7.2 Freedom of speech and expression............................................31 7.3 Free legal aid ..................................................................................32 7.4 Hate speech....................................................................................33 Chapter 3: The European roots of modern international law ........................................................... 35 1. The European influence ................................................ 36 2. The jurists who developed international law ................ 38 2.1 The early origins ............................................................................38 2.2 The Spanish and Italian writers ..................................................39 2.3 Hugo Grotius and other Dutch jurists ......................................40 2.4 Later scholars.................................................................................413. The historical milestones .............................................. 41 3.1 The Peace of Westphalia..............................................................42 3.2 The Congress of Vienna ..............................................................44 3.3 The Berlin Conference .................................................................44 3.4 The League of Nations and the mandate system.....................44 3.5 The United Nations ......................................................................454. Major implications for Namibian law ........................... 47 Chapter 4: Sources of international law ............................ 49 1. The standard analytical framework ............................... 49 2. Treaties .......................................................................... 53 3. Custom........................................................................... 54 3.1 Settled practice (usus) ...................................................................55 3.2 Opinio iuris ....................................................................................57 3.3 Resolutions and recommendationsof international organizations ......................................................583.4 Soft law ...........................................................................................59 3.5 Concluding remarks......................................................................594. Principles of law from civilized nations ........................ 60 4.1 Historical context..........................................................................60 4.2 Content ...........................................................................................61 4.3 References to the civilised world in Namibian court practice ................................................................................62 5. Subsidiary sources ......................................................... 63 5.1 Judicial precedents ........................................................................63 5.2 Writings by highly publicized jurists ..........................................64 6. Peremptory norms ......................................................... 65 7. Equity and considerations of humanity ........................ 67 Chapter 5: International Law in the Namibian Legal System ................................................. 69 1. International law in the Namibian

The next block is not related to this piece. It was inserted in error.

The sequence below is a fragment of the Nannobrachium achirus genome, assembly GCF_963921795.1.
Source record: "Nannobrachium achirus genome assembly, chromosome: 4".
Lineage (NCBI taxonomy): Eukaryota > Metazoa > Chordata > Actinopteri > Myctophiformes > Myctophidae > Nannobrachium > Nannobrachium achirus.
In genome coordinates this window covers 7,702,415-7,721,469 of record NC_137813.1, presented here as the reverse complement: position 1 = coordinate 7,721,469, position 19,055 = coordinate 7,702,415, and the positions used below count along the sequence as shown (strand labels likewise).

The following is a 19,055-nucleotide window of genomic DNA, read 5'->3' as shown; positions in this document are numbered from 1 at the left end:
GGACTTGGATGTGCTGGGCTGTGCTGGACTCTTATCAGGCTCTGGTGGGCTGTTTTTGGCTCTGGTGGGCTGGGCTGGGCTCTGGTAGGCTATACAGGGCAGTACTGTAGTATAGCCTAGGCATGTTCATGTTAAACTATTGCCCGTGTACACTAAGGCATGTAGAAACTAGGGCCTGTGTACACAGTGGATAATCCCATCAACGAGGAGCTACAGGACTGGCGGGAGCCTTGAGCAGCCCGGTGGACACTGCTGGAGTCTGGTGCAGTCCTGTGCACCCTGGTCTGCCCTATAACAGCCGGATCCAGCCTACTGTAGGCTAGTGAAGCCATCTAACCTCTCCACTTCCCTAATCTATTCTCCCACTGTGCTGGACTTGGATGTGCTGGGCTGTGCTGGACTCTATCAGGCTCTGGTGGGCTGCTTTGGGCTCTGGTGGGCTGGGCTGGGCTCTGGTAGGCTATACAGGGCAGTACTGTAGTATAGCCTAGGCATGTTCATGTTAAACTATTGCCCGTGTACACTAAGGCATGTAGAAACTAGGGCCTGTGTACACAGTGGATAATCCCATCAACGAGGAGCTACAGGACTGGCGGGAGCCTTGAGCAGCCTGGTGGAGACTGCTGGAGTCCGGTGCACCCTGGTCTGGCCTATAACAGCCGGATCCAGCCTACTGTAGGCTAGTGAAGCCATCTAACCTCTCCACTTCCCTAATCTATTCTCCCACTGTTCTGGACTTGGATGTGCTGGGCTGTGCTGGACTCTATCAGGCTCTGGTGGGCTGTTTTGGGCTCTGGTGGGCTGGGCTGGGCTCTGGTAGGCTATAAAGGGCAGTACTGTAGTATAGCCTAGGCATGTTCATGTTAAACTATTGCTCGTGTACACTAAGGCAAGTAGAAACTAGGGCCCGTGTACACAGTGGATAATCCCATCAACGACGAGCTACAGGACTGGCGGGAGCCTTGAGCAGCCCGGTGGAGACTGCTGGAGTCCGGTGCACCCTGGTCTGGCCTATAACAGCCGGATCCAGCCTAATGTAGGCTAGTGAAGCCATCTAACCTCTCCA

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constitutional dispensation ............................................... 70 1.1 The drafting of the Constitution ................................................70 1.2 The philosophy of the Constitution...........................................72 1.3 Friendly clauses .............................................................................73 2. The theoretical questions .............................................. 75 2.1 Monism...........................................................................................76 2.2 Dualism...........................................................................................77 2.3 Coordination..................................................................................783. Article 144 of the Namibian Constitution ..................... 79 3.1 General observations....................................................................80 3.2 Critical analysis of Article 144.....................................................82 3.2.1 “General rules of public international law”.....................................823.2.2 “International agreements”..............................................................833.2.3 “Binding upon Namibia”...............................................................834. Municipal law before international forums................... 84 5. International and national application of international law ....................................................... 85 Chapter 6: How Namibian courts apply international law ........................................................... 87 1. The main issue............................................................... 87 2. Human rights and Article 144 ....................................... 89 2.1 Ex parte Attorney General: In re Corporal Punishment by Organs of State (SC 1991)......................................90 2.2 Cultura 2000 v. Government of the Republic of Namibia (HC 1992) .......................................................91 2.3 Kauesa v. Minister of Home Affairs (HC 1994)......................92 2.4 S v. Mushwena (SC 2004) ............................................................92 3. When the courts hit the wrong notes ............................ 92 3.1 S v Curras (HC 1991) ...................................................................93 3.2 S v Carracelas (HC and SC 1992) ...............................................94 3.3 S v Martinez (HC 1993) ...............................................................95 3.4 Namunjepo v Commanding Officer, Windhoek Prison (SC 1999) ..............................................................96 3.5 South African Poultry Association v Minister of Trade and Industry (SC 2018) ...........................................................97 4. Likanyi and shortcomings in applying international law in Namibia ........................................ 100 4.1 Lack of clear framework and systematic analysis.....................101 3.2 Lack of hierarchical ordering ......................................................101 Chapter 7: Treaties and their Interpretation ..................... 103 1. The law of treaties and the 1969 Vienna Convention ....................................................... 104